A mark is when a player catches the ball cleanly on the receiving end of a kick. Once a player has taken the mark, he cannot be tackled for at least 10 seconds. If the player takes a mark inside the forward-50 arc - essentially within range of the goal - he has 30 seconds to take the kick. If said time expires, the umpire will call play on and the defender is free to tackle you. The defender cannot encroach on the mark or tackle a player who has already taken a clean mark, and will be penalized if he does. You can, however, take a mark in defense, commonly known as an intercept mark. A contested mark is when a player marks the ball over one opponent or more, and a spectacular mark is when a player jumps up over his opponent’s back to grab the ball.
One of the unique features of Aussie rules is the running bounce. If a player has the ball and is running with it in the open field, he must bounce the ball on the ground every 15 meters. If he doesn’t, he will be whistled for running too far and the opposing team will be given a free kick.
There are 18 players on the ground in a game of footy. They include a full-forward, two forward pockets, a center half-forward, two half-forward flanks, a ruckman, a rover, a ruck-rover, a center, two wingmen, a half-back, two half-back flanks, a full-back, and two back pockets. Generally, these players are grouped into: The forward line: One full forward, two forward pockets The half-forward line: One center half-forward, two half-forward flanks The center line: One center, two wingmen The followers: Ruckman, rover, ruck-rover The half-back line: One center half-back, two half-back flanks The full-back line: One full-back, two back pockets Every player has a distinct role to play and all must contest the footy if it’s in their immediate area - but, theoretically, any of them can kick a goal. There are also three substitutes on the bench who wait in the interchange area (similar to soccer), as well as one injury substitute. All substitute players can enter the game at the coach’s discretion during a stoppage of play, but are required to enter at the interchange area or risk a penalty.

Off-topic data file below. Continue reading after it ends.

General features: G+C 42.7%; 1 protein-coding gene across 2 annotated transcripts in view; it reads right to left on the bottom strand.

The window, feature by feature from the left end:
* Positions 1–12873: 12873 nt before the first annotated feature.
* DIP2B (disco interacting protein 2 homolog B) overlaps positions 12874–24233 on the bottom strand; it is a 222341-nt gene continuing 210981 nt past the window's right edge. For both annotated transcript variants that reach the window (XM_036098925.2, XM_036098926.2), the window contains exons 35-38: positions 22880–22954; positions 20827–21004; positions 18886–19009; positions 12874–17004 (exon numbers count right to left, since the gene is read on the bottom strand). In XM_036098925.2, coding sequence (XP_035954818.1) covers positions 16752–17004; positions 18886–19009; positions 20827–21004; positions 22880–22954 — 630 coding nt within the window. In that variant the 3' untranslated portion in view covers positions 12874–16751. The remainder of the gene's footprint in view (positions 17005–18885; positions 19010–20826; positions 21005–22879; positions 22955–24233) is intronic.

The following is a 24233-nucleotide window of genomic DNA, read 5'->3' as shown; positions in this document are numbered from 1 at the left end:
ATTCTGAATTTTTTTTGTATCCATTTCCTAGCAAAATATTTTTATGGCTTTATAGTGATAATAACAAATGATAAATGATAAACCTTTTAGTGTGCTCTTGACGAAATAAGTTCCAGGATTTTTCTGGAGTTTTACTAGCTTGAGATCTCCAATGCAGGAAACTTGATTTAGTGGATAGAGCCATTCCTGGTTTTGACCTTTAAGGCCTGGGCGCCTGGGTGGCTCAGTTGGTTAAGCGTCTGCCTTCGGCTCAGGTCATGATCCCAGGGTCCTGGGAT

If penalized, players either give up a free kick to the other team or a more severe 50-meter penalty. Some examples of punishable offenses include: Intentionally pushing or kicking the ball out-of-bounds Pushing or shoving an opponent in the back Tackling a player high or low (above the shoulder or below the knees) Intentionally endangering your opponent Holding onto an opponent’s jersey or restricting their movement by grabbing Enter the field at areas other than the interchange areas Have more than 18 players on the ground Make head or neck contact while in a marking contest Tackle a man who does not have the ball Tackle a player who has already taken a mark, directly prevent a player from taking a free kick after a mark, or encroach on the mark.
If a group of players are involved in a contest and the umpire cannot determine possession, he will conduct a ball-up from the same spot.
If the ball goes out of bounds, the umpire will pick up the ball and throw it backwards over his head to restart play. The players will then contest the ball, just like they would in any other marking contest. However, players cannot intentionally tap or kick the ball out of bounds, and will be penalized if they do.